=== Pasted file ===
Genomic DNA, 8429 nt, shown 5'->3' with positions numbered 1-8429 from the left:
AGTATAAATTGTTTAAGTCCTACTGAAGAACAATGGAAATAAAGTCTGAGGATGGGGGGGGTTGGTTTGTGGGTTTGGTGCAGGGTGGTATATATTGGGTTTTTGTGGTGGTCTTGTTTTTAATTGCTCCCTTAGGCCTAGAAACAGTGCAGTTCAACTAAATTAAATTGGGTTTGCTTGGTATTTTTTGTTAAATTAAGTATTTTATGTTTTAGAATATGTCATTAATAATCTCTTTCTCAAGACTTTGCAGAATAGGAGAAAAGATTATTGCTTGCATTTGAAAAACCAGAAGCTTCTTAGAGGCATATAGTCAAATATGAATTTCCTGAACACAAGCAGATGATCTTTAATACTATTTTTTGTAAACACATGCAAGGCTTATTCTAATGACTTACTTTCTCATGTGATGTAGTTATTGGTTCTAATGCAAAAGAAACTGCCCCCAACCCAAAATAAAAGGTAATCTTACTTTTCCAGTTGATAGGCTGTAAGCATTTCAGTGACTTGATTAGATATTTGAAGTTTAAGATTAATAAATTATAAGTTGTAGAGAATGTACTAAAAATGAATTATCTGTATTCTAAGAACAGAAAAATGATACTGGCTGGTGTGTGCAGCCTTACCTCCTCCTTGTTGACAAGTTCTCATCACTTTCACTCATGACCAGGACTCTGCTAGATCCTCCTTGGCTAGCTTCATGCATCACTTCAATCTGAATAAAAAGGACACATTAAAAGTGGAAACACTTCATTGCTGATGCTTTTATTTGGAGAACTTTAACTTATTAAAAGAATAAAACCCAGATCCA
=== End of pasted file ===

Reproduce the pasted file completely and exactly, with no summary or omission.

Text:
Genomic DNA, 8429 nt, shown 5'->3' with positions numbered 1-8429 from the left:
AGTATAAATTGTTTAAGTCCTACTGAAGAACAATGGAAATAAAGTCTGAGGATGGGGGGGGTTGGTTTGTGGGTTTGGTGCAGGGTGGTATATATTGGGTTTTTGTGGTGGTCTTGTTTTTAATTGCTCCCTTAGGCCTAGAAACAGTGCAGTTCAACTAAATTAAATTGGGTTTGCTTGGTATTTTTTGTTAAATTAAGTATTTTATGTTTTAGAATATGTCATTAATAATCTCTTTCTCAAGACTTTGCAGAATAGGAGAAAAGATTATTGCTTGCATTTGAAAAACCAGAAGCTTCTTAGAGGCATATAGTCAAATATGAATTTCCTGAACACAAGCAGATGATCTTTAATACTATTTTTTGTAAACACATGCAAGGCTTATTCTAATGACTTACTTTCTCATGTGATGTAGTTATTGGTTCTAATGCAAAAGAAACTGCCCCCAACCCAAAATAAAAGGTAATCTTACTTTTCCAGTTGATAGGCTGTAAGCATTTCAGTGACTTGATTAGATATTTGAAGTTTAAGATTAATAAATTATAAGTTGTAGAGAATGTACTAAAAATGAATTATCTGTATTCTAAGAACAGAAAAATGATACTGGCTGGTGTGTGCAGCCTTACCTCCTCCTTGTTGACAAGTTCTCATCACTTTCACTCATGACCAGGACTCTGCTAGATCCTCCTTGGCTAGCTTCATGCATCACTTCAATCTGAATAAAAAGGACACATTAAAAGTGGAAACACTTCATTGCTGATGCTTTTATTTGGAGAACTTTAACTTATTAAAAGAATAAAACCCAGATCCA